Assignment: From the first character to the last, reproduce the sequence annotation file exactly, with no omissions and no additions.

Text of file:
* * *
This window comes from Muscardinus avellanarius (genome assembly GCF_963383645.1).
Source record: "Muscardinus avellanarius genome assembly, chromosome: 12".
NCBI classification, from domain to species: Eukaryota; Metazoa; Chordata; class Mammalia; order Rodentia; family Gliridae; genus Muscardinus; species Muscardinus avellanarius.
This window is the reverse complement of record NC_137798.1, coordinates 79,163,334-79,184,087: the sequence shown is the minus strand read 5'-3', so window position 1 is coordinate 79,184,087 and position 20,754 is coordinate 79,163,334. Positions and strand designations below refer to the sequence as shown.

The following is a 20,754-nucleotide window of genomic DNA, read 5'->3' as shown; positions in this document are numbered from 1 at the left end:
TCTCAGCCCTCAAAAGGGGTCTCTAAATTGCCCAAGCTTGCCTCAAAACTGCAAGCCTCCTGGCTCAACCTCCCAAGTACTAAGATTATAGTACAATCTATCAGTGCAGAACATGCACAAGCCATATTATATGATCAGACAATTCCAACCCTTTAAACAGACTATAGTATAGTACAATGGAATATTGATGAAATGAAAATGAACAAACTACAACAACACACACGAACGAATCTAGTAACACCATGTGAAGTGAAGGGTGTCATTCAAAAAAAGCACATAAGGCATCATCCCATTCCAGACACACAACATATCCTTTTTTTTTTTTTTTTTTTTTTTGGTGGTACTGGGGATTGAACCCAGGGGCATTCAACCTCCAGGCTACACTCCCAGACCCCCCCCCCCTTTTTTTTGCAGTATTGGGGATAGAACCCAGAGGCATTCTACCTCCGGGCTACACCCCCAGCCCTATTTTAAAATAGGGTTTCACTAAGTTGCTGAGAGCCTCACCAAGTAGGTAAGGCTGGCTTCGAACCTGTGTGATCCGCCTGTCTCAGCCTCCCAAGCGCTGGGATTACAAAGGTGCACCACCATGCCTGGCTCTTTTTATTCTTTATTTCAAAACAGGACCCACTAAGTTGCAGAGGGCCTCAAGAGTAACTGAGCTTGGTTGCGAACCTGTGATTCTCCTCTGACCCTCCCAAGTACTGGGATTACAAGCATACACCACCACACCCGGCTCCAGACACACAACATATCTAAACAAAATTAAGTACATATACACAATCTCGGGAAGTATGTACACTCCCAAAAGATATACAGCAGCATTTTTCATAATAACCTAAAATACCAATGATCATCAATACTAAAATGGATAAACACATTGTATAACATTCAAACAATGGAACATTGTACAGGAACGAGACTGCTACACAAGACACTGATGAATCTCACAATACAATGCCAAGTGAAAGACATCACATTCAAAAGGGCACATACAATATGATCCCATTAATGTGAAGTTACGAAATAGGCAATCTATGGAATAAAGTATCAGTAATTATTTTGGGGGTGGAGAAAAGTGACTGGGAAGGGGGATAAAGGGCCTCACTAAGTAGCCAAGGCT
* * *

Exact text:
This window comes from Muscardinus avellanarius (genome assembly GCF_963383645.1).
Source record: "Muscardinus avellanarius genome assembly, chromosome: 12".
NCBI classification, from domain to species: Eukaryota; Metazoa; Chordata; class Mammalia; order Rodentia; family Gliridae; genus Muscardinus; species Muscardinus avellanarius.
This window is the reverse complement of record NC_137798.1, coordinates 79,163,334-79,184,087: the sequence shown is the minus strand read 5'-3', so window position 1 is coordinate 79,184,087 and position 20,754 is coordinate 79,163,334. Positions and strand designations below refer to the sequence as shown.

The following is a 20,754-nucleotide window of genomic DNA, read 5'->3' as shown; positions in this document are numbered from 1 at the left end:
TCTCAGCCCTCAAAAGGGGTCTCTAAATTGCCCAAGCTTGCCTCAAAACTGCAAGCCTCCTGGCTCAACCTCCCAAGTACTAAGATTATAGTACAATCTATCAGTGCAGAACATGCACAAGCCATATTATATGATCAGACAATTCCAACCCTTTAAACAGACTATAGTATAGTACAATGGAATATTGATGAAATGAAAATGAACAAACTACAACAACACACACGAACGAATCTAGTAACACCATGTGAAGTGAAGGGTGTCATTCAAAAAAAGCACATAAGGCATCATCCCATTCCAGACACACAACATATCCTTTTTTTTTTTTTTTTTTTTTTTGGTGGTACTGGGGATTGAACCCAGGGGCATTCAACCTCCAGGCTACACTCCCAGACCCCCCCCCCCTTTTTTTTGCAGTATTGGGGATAGAACCCAGAGGCATTCTACCTCCGGGCTACACCCCCAGCCCTATTTTAAAATAGGGTTTCACTAAGTTGCTGAGAGCCTCACCAAGTAGGTAAGGCTGGCTTCGAACCTGTGTGATCCGCCTGTCTCAGCCTCCCAAGCGCTGGGATTACAAAGGTGCACCACCATGCCTGGCTCTTTTTATTCTTTATTTCAAAACAGGACCCACTAAGTTGCAGAGGGCCTCAAGAGTAACTGAGCTTGGTTGCGAACCTGTGATTCTCCTCTGACCCTCCCAAGTACTGGGATTACAAGCATACACCACCACACCCGGCTCCAGACACACAACATATCTAAACAAAATTAAGTACATATACACAATCTCGGGAAGTATGTACACTCCCAAAAGATATACAGCAGCATTTTTCATAATAACCTAAAATACCAATGATCATCAATACTAAAATGGATAAACACATTGTATAACATTCAAACAATGGAACATTGTACAGGAACGAGACTGCTACACAAGACACTGATGAATCTCACAATACAATGCCAAGTGAAAGACATCACATTCAAAAGGGCACATACAATATGATCCCATTAATGTGAAGTTACGAAATAGGCAATCTATGGAATAAAGTATCAGTAATTATTTTGGGGGTGGAGAAAAGTGACTGGGAAGGGGGATAAAGGGCCTCACTAAGTAGCCAAGGCT